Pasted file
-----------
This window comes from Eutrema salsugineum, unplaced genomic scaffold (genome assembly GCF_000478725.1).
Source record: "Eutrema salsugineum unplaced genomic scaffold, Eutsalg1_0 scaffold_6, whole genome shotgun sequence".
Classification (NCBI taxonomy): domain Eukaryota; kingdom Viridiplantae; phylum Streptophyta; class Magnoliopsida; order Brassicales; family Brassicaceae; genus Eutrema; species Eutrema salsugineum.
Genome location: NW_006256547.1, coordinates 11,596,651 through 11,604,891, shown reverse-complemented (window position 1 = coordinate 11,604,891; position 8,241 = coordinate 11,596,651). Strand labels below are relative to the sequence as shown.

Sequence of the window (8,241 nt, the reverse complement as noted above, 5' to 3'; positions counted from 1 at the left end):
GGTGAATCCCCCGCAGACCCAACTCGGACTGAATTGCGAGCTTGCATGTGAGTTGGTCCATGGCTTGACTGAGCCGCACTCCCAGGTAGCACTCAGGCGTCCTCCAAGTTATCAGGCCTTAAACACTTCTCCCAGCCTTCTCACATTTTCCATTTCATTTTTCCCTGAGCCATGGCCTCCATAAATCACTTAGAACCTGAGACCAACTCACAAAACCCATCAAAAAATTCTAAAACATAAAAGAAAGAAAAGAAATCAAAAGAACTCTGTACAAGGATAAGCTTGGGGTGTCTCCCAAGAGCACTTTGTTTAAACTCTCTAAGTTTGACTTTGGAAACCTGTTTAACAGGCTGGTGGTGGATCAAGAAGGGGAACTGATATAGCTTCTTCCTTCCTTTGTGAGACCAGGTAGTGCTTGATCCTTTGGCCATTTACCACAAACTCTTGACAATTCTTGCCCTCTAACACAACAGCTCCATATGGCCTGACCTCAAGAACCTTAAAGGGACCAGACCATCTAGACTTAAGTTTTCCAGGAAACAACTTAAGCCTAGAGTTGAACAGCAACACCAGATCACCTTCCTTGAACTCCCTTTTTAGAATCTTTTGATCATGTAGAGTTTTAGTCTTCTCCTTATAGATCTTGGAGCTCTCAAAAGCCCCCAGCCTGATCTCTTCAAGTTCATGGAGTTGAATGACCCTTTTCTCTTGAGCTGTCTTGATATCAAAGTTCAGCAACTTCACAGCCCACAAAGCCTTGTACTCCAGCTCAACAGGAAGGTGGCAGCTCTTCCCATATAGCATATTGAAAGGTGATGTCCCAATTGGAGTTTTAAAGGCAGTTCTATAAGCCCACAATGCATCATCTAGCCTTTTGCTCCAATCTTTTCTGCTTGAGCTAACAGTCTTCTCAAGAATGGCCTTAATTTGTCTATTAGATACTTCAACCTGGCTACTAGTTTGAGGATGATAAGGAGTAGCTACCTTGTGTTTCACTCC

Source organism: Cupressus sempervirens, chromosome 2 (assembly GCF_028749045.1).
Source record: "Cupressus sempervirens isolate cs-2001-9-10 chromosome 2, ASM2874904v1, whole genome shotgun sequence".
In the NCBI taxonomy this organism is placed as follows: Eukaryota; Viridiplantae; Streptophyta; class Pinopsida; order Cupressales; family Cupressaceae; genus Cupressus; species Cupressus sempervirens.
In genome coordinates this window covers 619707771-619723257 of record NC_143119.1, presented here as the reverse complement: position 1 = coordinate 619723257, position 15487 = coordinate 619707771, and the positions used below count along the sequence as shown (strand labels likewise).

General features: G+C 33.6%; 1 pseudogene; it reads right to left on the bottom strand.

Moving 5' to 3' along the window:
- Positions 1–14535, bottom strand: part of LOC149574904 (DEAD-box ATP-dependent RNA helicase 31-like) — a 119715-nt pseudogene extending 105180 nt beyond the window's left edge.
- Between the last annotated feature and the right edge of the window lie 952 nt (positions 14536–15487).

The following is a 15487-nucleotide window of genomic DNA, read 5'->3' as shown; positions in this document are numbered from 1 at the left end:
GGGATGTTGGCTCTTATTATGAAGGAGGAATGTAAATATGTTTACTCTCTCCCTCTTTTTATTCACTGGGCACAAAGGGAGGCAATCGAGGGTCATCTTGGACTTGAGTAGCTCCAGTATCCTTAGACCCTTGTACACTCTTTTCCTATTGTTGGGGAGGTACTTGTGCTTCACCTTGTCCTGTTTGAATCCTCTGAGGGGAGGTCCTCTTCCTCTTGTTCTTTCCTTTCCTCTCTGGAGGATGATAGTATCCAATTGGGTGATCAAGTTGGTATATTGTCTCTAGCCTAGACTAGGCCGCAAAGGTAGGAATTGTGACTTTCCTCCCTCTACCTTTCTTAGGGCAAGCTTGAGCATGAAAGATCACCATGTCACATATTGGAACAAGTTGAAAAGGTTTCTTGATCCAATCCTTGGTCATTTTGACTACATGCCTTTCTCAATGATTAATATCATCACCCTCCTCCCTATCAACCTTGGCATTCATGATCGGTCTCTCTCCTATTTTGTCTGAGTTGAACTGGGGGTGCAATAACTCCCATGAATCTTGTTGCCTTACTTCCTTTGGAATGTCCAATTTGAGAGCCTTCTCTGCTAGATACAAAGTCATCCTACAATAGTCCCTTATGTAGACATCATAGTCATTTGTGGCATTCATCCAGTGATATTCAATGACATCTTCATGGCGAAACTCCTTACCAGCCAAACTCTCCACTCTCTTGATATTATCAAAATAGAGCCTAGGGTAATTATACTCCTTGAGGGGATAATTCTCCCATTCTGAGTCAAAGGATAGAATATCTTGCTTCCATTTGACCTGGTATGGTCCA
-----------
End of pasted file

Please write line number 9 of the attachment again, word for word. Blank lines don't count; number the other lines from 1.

In the NCBI taxonomy this organism is placed as follows: Eukaryota; Viridiplantae; Streptophyta; class Pinopsida; order Cupressales; family Cupressaceae; genus Cupressus; species Cupressus sempervirens.